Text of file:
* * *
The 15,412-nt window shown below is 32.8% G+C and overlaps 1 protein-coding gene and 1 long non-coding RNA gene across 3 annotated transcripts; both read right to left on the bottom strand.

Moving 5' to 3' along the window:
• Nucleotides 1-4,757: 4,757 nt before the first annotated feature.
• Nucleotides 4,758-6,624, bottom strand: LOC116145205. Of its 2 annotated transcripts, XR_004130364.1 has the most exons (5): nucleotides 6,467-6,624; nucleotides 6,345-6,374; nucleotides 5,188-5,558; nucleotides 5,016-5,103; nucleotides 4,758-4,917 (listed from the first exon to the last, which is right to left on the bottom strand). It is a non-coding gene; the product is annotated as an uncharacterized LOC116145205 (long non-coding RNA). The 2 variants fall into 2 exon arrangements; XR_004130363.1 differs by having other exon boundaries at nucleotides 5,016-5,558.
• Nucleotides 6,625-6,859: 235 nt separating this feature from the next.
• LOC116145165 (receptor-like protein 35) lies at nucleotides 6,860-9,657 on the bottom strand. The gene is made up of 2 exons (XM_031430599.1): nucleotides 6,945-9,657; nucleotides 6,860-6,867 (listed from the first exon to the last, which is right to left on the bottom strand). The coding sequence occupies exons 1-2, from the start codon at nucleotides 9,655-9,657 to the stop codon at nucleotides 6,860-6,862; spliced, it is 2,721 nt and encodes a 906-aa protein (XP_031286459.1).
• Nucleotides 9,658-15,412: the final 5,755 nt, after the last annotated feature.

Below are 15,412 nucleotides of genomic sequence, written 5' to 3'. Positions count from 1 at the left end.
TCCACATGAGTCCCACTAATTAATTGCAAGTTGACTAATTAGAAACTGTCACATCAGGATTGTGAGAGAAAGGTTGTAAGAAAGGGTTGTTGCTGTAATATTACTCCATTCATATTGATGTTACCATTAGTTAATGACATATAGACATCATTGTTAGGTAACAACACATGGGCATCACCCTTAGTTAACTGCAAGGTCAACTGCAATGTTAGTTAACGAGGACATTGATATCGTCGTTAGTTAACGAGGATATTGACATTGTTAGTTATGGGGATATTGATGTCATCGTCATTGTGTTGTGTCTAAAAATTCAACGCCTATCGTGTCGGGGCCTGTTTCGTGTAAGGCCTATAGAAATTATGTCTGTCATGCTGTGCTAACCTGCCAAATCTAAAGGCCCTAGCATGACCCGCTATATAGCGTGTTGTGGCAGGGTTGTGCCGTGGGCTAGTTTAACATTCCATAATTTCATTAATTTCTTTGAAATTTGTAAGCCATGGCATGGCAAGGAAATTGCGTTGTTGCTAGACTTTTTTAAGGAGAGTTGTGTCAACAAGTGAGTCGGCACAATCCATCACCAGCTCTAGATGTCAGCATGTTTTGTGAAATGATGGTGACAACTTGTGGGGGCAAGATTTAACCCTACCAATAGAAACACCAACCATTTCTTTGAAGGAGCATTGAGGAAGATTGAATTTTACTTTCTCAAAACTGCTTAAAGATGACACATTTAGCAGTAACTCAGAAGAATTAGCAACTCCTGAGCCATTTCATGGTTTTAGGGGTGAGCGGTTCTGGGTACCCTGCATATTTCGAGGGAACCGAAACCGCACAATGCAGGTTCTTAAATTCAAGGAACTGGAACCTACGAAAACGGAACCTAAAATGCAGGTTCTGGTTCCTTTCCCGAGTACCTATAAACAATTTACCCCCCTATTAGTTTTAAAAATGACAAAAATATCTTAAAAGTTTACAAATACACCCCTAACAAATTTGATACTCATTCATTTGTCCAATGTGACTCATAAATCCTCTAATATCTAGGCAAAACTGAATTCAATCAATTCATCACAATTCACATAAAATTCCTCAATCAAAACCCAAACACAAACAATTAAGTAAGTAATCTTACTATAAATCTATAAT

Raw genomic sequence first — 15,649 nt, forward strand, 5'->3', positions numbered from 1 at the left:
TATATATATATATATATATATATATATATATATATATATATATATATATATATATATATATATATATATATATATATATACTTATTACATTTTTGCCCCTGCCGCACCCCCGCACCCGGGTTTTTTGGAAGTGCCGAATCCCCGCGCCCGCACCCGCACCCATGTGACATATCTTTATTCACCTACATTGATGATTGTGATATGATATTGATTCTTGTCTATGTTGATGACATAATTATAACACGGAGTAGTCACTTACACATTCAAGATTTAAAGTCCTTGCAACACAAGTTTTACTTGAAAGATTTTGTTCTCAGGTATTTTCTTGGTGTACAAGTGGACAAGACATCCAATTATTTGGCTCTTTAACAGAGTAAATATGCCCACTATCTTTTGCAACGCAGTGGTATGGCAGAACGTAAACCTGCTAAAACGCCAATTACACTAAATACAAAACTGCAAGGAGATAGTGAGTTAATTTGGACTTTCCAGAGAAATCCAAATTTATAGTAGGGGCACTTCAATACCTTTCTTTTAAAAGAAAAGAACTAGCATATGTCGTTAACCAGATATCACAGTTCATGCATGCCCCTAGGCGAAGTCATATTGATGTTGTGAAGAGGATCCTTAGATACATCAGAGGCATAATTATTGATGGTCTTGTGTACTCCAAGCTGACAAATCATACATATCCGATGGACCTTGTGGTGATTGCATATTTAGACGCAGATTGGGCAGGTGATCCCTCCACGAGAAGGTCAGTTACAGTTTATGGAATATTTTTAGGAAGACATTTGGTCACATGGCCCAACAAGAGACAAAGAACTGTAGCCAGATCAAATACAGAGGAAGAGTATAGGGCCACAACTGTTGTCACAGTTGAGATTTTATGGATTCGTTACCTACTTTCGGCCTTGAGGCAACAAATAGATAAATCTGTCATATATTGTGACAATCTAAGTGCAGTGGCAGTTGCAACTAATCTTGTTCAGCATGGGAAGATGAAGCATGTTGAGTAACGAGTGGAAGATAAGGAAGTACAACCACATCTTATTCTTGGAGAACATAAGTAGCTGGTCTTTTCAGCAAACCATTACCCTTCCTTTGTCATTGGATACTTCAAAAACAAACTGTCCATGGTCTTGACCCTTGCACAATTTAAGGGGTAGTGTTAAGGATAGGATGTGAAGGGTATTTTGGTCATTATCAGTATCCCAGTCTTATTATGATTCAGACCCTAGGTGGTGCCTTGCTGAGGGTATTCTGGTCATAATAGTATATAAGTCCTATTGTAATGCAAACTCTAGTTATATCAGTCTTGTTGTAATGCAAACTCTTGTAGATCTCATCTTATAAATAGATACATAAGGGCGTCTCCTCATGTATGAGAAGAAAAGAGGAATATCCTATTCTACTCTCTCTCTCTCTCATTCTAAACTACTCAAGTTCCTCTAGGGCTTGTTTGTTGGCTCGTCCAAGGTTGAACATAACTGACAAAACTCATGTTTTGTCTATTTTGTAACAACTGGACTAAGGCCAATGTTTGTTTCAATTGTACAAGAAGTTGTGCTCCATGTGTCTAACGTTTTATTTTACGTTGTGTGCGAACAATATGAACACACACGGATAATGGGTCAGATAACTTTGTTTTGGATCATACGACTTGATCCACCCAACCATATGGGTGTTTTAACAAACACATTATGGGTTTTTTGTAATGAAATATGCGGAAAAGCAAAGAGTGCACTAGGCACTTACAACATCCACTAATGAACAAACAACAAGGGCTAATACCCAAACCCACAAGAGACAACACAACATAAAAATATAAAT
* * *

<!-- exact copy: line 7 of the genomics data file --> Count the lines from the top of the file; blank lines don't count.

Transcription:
• Nucleotides 9,658-15,412: the final 5,755 nt, after the last annotated feature.